This was not a conspiracy, and it was not done by the 1 per cent and their “agents”. It was done by a political movement that stayed true to its principles and objectives, even when confronted by serious setbacks and even when their ideas were at first fringe ideas, and who remade our society by pursuing these objectives relentlessly in the political and popular arena. The degree of this achievement can be seen in the widespread belief in the rhetoric of “tax-relief,” or in the amazing contempt that many who would most benefit from them hold for trade union, or in the fact that if one were to propose the social and economic platforms of, say, the Trudeau Liberals of 1976 one would be regarded as an ultra-radical. Not a single political party is even proposing that we go back to the levels of taxation and interventionism that existed in 1980, let alone proposing actual systemic change.

The reversal of this ideological victory can only, in any meaningful sense, be accomplished by doing the same thing on the Left: building a coherent, long-term and ideological challenge to capitalism as a system in the streets, in the popular discourse and, most importantly, in the political arena. It can only be done by advocating for democratic socialism, and doing so consistently and regardless of electoral setbacks and short-term opinion polls. “Winning” on grand rhetoric to then basically implement the essence of your opponent’s agenda when in government, or to more “humanely” or “fairly” manage austerity or “growth,” is a hollow victory indeed.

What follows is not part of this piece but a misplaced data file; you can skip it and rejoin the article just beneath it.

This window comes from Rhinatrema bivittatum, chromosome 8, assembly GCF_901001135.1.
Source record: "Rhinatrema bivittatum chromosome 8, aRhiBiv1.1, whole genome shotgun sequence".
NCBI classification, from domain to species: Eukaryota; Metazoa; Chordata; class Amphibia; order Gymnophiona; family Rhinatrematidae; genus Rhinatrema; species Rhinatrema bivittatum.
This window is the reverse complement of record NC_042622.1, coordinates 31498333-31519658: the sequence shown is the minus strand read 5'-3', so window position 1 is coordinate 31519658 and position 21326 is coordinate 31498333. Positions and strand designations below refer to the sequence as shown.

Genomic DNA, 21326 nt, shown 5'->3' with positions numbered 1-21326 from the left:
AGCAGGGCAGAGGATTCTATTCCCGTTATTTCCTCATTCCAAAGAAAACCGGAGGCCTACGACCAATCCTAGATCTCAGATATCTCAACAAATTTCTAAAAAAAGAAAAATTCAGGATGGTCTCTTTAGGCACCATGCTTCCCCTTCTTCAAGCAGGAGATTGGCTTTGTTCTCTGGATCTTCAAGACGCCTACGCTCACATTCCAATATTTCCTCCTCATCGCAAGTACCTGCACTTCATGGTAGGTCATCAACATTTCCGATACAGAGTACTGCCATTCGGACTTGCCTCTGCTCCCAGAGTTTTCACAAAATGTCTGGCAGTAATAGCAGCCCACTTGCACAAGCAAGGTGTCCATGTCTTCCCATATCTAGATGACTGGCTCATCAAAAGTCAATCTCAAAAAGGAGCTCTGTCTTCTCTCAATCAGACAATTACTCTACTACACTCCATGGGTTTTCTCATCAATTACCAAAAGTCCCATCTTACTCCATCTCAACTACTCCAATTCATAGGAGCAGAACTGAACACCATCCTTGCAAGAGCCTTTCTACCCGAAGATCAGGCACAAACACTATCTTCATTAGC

It is so hollow that one need only reflect on the fact that the march towards where we are now has continued, without serious detour, despite different shades of government, whether Liberal, Democrat or New Democrat. The victory of this ideological hegemony is so great that the NDP in Manitoba in the last provincial election, for example, did not dispute the widespread media reporting that there was little in terms of economic policies that separated them from the Tories! In fact they seemed rather proud of their record as “sound fiscal managers.”

All this is not a cause for despair; it is a cause for an ideological counter offensive that does not paint the 1 per cent as the problem or cause of inequality, a rhetorical flourish that any populist politician, right or left, can embrace, but that recognizes that capitalism itself is the cause. The 1 per cent are simply its effect. While the 1 per cent certainly has an entrenched and direct political stake in the continuation of the present state of affairs and the continued corporate power of State Capitalism, they are not the only people who have this stake, perceived or real.

However, as the effects of the victory of the Right’s ideological offensive become clear, the seeds of the turning of the tide are sown: decreased economic and social equality and democracy, decreased oversight of corporate activity, increased environmental degradation, rampant and soulless community destroying commercialism, the loss of social stability, union jobs, industrial production, and so much more.

Occupy, in a very original and inspiring way, has put these problems back into popular consciousness and political discussion. Now it is up to us to build a class-aware, avowedly socialist political force that will present real transformative solutions and alternatives in the coming years and that will work to see these policies enacted and implemented whether in or out of office. It would also, perhaps most importantly, work to popularize anti-capitalist ideas.

When we have won the broad ideological struggle against the ideas of both capitalism and neo-liberalism, we will have won the key struggle in ending grotesque human inequality and social injustice.

Michael Laxer is a two-time former candidate and former election organizer for the NDP, as well as a socialist candidate for Toronto City Council. He lives in Etobicoke and is one of two Spokespersons for the newly formed Socialist Party of Ontario.